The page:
Outcasts United is the second book by New York Times…
This is huge: Lucy Knisley made me mushroom curious. Me. A lifelong hater of all things fungal. I always imagine them as something slick and slug-like, tasting of moldy earth. My mom would take a can, open the lid, pluck fingerfuls of mushrooms the way I do now with black olives. She would give me contradictory messages: So good, she would say. I’d grimace. You can’t even taste them, she would then say. She would dump them into the pasta sauce, ensuring that I would stick to plain noodles with butter and parmesan.
Devotees of mushrooms are, I’m sure you’ve learned, assholes. They can’t order a pizza without them. When a mushroom hater objects, she might be granted a half pizza without mushrooms. Sure as shit, at the end of the night it’s the mushroom-y pieces that remain. Even the mushroom fans have dipped into the plain old cheese piece just to mix it up. Still hungry? Eat one with mushrooms.
“Just pick them off,” someone will say.
Impossible. That wet insole taste lingers, man, well after the mushrooms have been flung far from the plate.
In an effort to be 100 percent legit, I’ll admit this: Twice I have not hated mushrooms. Episode One: My mom filled a crockpot with mushrooms, like a pound of butter and Hidden Valley Ranch dried seasoning. This has everything to do with butter and nothing to do with mushrooms. Episode Two: I have enjoyed raw, sliced mushrooms from a veggie tray. But they cannot be even slightly damp or have the appearance of having once been damp.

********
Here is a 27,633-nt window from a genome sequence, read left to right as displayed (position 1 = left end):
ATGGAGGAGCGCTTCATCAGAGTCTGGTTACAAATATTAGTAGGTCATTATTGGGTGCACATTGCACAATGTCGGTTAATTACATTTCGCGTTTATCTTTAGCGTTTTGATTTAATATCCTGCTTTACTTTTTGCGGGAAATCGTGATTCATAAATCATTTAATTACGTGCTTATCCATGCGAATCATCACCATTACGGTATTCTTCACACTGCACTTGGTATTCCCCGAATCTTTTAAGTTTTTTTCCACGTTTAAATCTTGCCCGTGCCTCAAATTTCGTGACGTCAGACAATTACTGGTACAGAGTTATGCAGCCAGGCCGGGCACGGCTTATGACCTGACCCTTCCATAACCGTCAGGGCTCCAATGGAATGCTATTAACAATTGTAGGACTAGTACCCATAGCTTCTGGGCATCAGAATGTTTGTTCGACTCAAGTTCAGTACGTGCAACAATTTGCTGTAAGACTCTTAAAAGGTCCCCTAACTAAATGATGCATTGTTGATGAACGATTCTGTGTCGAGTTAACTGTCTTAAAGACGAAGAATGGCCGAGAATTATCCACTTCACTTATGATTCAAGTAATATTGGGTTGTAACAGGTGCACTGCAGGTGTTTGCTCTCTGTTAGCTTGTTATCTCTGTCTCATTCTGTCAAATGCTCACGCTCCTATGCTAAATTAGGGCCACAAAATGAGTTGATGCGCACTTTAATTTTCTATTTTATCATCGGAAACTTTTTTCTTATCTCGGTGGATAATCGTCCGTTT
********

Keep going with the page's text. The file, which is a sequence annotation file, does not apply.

So what does Knisley have to do with this? Everything. The artist’s comic book >Relish: My Life in the Kitchen is a love letter-memoir to all things food, especially her mother’s culinary influences. In between chapters there are recipes for hueves rancheros or tutorials on cheese done in her whimsical and charming style. One of these is a simple recipe that actually made me salivate … over mushrooms. If a book can inspire that kind of mushroom curiosity, I have to give the creator props.
Lucy’s parents were foodies — her mother the cooking kind, her father the enjoying kind — and she grew up tasting the mix of fare in New York City. When her parents divorced, Lucy went to upstate New York with her mother, where they gardened and worked at the farmer’s market and learned to appreciate farm-to-table. During a trip to Japan, Lucy samples sushi and struggles with soy. During another trip, she goes nutso on Pixie Sticks. She ends up in Chicago and has the chance to discover a food scene the way her parents had in New York City.
This is a quick-hit book and a fun read. I spend a lot of time with memoirs considering why I should want to read this person’s story. I mean, this is just one woman’s food memoir. We’ve all got one: My mom rotated through the same five dishes every week and then after I went to college got creative and started making awesome foods. I learned to cook by honing vegan recipes. That’s mine. Done. But Knisley doesn’t have to sell anyone. She’s so descriptive and earnest that it makes for a completely charming story.